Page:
A Denial Strategy

Denial seeks to contest and discredit the ability of regional or extra regional countries to unilaterally engage in destabilizing activities. The instrument to achieve denial is by convincingly raising the cost of military intervention through the use or threat of use of methods that are asymmetrical in form and decisive in substance. To ‘contest and discredit’ would suggest a clear understanding of where the centre of gravity of the intervening forces lie. In China’s case, it is the triumvirate of the Aircraft Carrier; nuclear attack submarine and security of the narrows and of its ‘string of pearls’; these would have to be checkmated.

Leadership and Doctrines

Leaving aside, for the moment, material aspects of generating capabilities, the most critical issue is one of timing, that is, what would be the enabling circumstances that would trigger operationalizing (say) the Indian anti access denial strategy? While the short answer may be “when national interests are threatened” this does not in any way assist in formulating a doctrine empowering operational level leadership to plan and act. Leadership will note two considerations. First, initial moves must be so calibrated that the intervener is unequivocally made aware through diplomacy and notices from allies that a threshold is being approached and that the next rung in the escalatory ladder could well be a ‘hot’ exchange. This may take the form of ‘marking’ and surveillance. Second, initiating demonstrative action which may disrupt and disable operational networks or even measures instituted in some other theatre where correlation of forces would suggest Indian superiority. Under this order of things, we may in general terms define our ‘red lines’ as follows:

  • Any large scale military attempt to change the status quo in our territorial configuration.
  • Large scale military build-up either at Gwadar or on any of the “string of pearls” with the explicit purpose of threatening India.
  • Aggressive deployments that disrupt our own energy and resource traffic or dislocate command networks.
  • Any attempt to provide large scale military support, covert or otherwise, to promote an internal war against the State.

For obvious reasons details of ASAT batteries and cyber warfare teams along with NCA controlled strategic forces will remain discreet.

Technology Plan

The next issue that requires our attention is what nature of technologies would have to be fielded to realise the strategy. In developing a technology plan two considerations will influence our approach; the first being an incremental approach to adapt and modernize existing tools, skills and hardware, while the second is to develop new technologies. Viewed in this perspective areas that would need the notice of our scientific community are identified below:

  • ASAT deployment.
  • Development & Deployment of seabed sensors for tracking attack submarines.
  • Development of non-lethal devices to disable merchant ships.
  • Deploying cyber warfare teams for both defensive and offensive tasks.
  • Development of high speed networks with failsafe firewalls for command and control and information sharing.

 The Quadrilateral Cooperative Security Dialogue (Quad)

The Quad has evolved in response to increased Chinese revisionist trends and the need to lend stability in the Indo-Pacific. The founding countries United States, Japan, India and Australia driven by a concept of co-operative security, launched the idea in 2007. With early withdrawal of Australia the Quad almost “miscarried”. It has been recently revived to counter China’s unrelenting thrust for an exceptionable proprietary mercantile empire stretching across the region. The alliance, however, remains fragile. The only historical parallel to the Quad is the North Atlantic Treaty Organization (NATO). Established to contain Soviet expansionism; three remarkable articles are at the core of its Charter:  Article 2, lays the under structure for non-military cooperation. Article 3, provides for cooperation in military preparedness while Article 5, the allies agreed “an armed attack against one or more of them be considered an attack against all”. The Charter of the Quad is yet to be fleshed out; but conceivably it may follow the NATO template. It may have three objectives. First, to reinforce a rule-based regional Order that rejects nationalistic ‘Navalism’ of the kind that has emerged. Second, to promote a liberal trading regime and freedom of navigation. Third, to provide security assurances.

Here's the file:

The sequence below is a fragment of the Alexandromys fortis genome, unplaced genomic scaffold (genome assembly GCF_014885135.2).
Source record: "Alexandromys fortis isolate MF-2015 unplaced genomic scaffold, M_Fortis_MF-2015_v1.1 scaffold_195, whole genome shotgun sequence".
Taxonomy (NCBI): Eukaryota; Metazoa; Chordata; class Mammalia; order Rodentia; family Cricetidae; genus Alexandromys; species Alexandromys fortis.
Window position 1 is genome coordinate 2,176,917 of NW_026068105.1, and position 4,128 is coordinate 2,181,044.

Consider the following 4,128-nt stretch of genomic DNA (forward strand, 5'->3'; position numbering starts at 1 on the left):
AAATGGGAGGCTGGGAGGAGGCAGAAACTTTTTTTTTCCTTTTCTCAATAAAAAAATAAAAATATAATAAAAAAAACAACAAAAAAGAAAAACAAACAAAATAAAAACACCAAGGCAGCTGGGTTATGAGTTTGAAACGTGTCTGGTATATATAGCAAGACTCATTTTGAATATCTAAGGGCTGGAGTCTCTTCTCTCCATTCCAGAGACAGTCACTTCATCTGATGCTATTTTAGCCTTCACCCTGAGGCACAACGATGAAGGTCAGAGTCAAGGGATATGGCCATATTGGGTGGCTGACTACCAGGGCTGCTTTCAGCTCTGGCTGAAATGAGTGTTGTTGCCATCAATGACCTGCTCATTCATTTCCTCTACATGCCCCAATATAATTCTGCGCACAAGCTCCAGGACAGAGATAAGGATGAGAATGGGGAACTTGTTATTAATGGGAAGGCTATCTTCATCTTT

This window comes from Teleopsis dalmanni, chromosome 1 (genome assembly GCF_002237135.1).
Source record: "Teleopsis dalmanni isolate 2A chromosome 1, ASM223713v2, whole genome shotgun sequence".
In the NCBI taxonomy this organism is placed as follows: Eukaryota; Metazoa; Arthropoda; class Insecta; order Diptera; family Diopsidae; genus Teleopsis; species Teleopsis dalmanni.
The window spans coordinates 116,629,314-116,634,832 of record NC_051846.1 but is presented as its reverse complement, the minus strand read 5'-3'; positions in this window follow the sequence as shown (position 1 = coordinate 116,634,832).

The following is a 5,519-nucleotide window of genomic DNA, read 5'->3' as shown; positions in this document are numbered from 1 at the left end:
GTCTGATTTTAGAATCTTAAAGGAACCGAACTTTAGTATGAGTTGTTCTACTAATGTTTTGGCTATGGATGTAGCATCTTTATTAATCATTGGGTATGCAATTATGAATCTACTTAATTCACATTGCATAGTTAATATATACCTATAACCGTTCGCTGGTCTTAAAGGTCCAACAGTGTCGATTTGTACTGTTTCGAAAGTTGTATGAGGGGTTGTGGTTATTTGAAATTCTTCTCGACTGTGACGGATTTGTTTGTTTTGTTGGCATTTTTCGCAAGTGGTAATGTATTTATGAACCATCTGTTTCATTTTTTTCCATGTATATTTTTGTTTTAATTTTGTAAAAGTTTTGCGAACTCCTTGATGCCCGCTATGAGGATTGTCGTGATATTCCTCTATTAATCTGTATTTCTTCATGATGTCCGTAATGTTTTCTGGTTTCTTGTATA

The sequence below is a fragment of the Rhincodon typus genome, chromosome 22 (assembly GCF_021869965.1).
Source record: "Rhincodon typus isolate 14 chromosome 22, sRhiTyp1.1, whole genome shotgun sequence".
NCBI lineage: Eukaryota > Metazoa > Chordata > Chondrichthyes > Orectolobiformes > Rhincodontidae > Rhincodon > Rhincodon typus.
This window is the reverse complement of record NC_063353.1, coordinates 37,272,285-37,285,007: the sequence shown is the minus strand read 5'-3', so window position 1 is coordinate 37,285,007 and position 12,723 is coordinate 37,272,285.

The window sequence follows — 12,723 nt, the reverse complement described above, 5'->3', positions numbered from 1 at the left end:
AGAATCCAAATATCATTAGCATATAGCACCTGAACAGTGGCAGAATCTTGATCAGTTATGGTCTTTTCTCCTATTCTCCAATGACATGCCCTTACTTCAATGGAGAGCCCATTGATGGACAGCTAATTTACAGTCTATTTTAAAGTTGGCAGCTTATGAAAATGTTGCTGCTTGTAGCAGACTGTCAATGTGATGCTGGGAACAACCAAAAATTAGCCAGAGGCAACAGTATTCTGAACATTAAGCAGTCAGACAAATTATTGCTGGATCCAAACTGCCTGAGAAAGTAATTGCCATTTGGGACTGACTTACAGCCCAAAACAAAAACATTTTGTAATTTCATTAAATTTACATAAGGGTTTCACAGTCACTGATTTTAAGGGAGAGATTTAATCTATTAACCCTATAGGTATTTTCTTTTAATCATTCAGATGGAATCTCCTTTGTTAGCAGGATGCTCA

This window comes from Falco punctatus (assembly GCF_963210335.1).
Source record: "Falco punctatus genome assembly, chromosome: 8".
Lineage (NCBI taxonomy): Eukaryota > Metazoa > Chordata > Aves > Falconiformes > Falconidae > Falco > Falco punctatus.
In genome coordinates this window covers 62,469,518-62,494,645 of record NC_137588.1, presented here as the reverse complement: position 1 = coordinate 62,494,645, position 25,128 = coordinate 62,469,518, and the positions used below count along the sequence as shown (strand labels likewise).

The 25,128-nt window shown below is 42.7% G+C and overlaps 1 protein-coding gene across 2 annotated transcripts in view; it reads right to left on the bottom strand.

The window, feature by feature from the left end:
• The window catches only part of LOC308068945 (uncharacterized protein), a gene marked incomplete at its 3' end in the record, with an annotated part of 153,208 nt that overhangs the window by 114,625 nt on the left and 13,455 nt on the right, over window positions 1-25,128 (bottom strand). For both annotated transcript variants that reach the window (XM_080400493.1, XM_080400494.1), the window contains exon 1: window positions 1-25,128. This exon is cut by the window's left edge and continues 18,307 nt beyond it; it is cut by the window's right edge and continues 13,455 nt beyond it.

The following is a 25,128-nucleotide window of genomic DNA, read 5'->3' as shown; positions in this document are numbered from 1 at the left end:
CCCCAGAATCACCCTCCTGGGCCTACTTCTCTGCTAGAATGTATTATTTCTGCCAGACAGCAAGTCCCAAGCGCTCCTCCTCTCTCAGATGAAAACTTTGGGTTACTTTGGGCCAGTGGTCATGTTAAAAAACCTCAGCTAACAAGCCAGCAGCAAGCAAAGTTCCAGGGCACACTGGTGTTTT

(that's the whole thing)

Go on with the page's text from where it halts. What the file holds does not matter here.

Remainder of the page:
As the Quad pushes to get their initiative to fly, success will likely hinge on how they face pressure from China, nature of  security architecture and an understanding of the peril-to-the-whole.

Conclusion

The reality of the international system is the place that power enjoys in the scheme of assuring stability. Uncertainty in international relations queers the pitch, in view of the expanded space of possibilities. India’s relationship with much of the world is robust. India has shown itself, through restraint, pluralistic and popular form of governance to be a responsible State that upholds the status quo yet invites change through democratic forces. Its rise, in the main, is not only welcomed but is seen as a harmonizing happening that could counterpoise China.

China on the other hand is a declared revisionist autocratic power that will impact globally; particularly so, in the maritime domain where it appears to be challenging not just economic orthodoxy, but geo-political and security order without bringing about a change within. This cannot be allowed to pass without a strategic riposte.

The Sometime Pickle of Civilizational Connects

By  Vice Admiral (retd) Vijay Shankar.

Published in the IPCS Web journal in the author’s Column The Strategist  and may be accessed athttp://ipcs.org/comm_select.php?articleNo=5629